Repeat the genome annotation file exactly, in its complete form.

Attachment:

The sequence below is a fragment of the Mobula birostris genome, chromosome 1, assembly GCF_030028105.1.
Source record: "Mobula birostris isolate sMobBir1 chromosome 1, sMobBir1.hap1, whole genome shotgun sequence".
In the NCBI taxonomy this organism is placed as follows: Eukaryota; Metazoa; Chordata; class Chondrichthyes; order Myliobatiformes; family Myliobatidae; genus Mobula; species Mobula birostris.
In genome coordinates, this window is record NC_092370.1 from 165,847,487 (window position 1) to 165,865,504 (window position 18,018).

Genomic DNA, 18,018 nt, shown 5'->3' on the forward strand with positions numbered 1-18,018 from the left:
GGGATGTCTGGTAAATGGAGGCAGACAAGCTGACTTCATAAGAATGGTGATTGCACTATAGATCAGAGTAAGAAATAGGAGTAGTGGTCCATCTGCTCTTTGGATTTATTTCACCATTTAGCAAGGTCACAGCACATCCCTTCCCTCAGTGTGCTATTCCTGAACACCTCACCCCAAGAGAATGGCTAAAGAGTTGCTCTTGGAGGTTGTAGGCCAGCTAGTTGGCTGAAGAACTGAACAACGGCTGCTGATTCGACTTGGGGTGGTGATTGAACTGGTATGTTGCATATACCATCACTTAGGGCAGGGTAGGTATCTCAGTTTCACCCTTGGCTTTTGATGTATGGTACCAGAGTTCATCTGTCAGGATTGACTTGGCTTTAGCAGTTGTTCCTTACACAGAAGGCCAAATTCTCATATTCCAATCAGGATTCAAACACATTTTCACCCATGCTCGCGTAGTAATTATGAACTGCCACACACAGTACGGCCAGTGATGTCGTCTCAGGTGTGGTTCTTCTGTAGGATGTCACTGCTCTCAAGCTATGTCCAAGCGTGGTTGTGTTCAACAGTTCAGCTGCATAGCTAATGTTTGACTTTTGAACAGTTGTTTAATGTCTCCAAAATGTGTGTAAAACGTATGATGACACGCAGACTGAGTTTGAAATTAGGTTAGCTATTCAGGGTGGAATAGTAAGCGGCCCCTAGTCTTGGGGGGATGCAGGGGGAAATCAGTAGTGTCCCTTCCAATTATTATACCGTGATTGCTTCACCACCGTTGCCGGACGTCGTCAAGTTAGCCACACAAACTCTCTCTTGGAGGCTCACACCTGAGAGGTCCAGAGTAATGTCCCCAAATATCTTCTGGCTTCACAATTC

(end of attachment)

The sequence below is a fragment of the Mobula birostris genome, chromosome 1, assembly GCF_030028105.1.
Source record: "Mobula birostris isolate sMobBir1 chromosome 1, sMobBir1.hap1, whole genome shotgun sequence".
In the NCBI taxonomy this organism is placed as follows: Eukaryota; Metazoa; Chordata; class Chondrichthyes; order Myliobatiformes; family Myliobatidae; genus Mobula; species Mobula birostris.
In genome coordinates, this window is record NC_092370.1 from 165,847,487 (window position 1) to 165,865,504 (window position 18,018).

Genomic DNA, 18,018 nt, shown 5'->3' on the forward strand with positions numbered 1-18,018 from the left:
GGGATGTCTGGTAAATGGAGGCAGACAAGCTGACTTCATAAGAATGGTGATTGCACTATAGATCAGAGTAAGAAATAGGAGTAGTGGTCCATCTGCTCTTTGGATTTATTTCACCATTTAGCAAGGTCACAGCACATCCCTTCCCTCAGTGTGCTATTCCTGAACACCTCACCCCAAGAGAATGGCTAAAGAGTTGCTCTTGGAGGTTGTAGGCCAGCTAGTTGGCTGAAGAACTGAACAACGGCTGCTGATTCGACTTGGGGTGGTGATTGAACTGGTATGTTGCATATACCATCACTTAGGGCAGGGTAGGTATCTCAGTTTCACCCTTGGCTTTTGATGTATGGTACCAGAGTTCATCTGTCAGGATTGACTTGGCTTTAGCAGTTGTTCCTTACACAGAAGGCCAAATTCTCATATTCCAATCAGGATTCAAACACATTTTCACCCATGCTCGCGTAGTAATTATGAACTGCCACACACAGTACGGCCAGTGATGTCGTCTCAGGTGTGGTTCTTCTGTAGGATGTCACTGCTCTCAAGCTATGTCCAAGCGTGGTTGTGTTCAACAGTTCAGCTGCATAGCTAATGTTTGACTTTTGAACAGTTGTTTAATGTCTCCAAAATGTGTGTAAAACGTATGATGACACGCAGACTGAGTTTGAAATTAGGTTAGCTATTCAGGGTGGAATAGTAAGCGGCCCCTAGTCTTGGGGGGATGCAGGGGGAAATCAGTAGTGTCCCTTCCAATTATTATACCGTGATTGCTTCACCACCGTTGCCGGACGTCGTCAAGTTAGCCACACAAACTCTCTCTTGGAGGCTCACACCTGAGAGGTCCAGAGTAATGTCCCCAAATATCTTCTGGCTTCACAATTC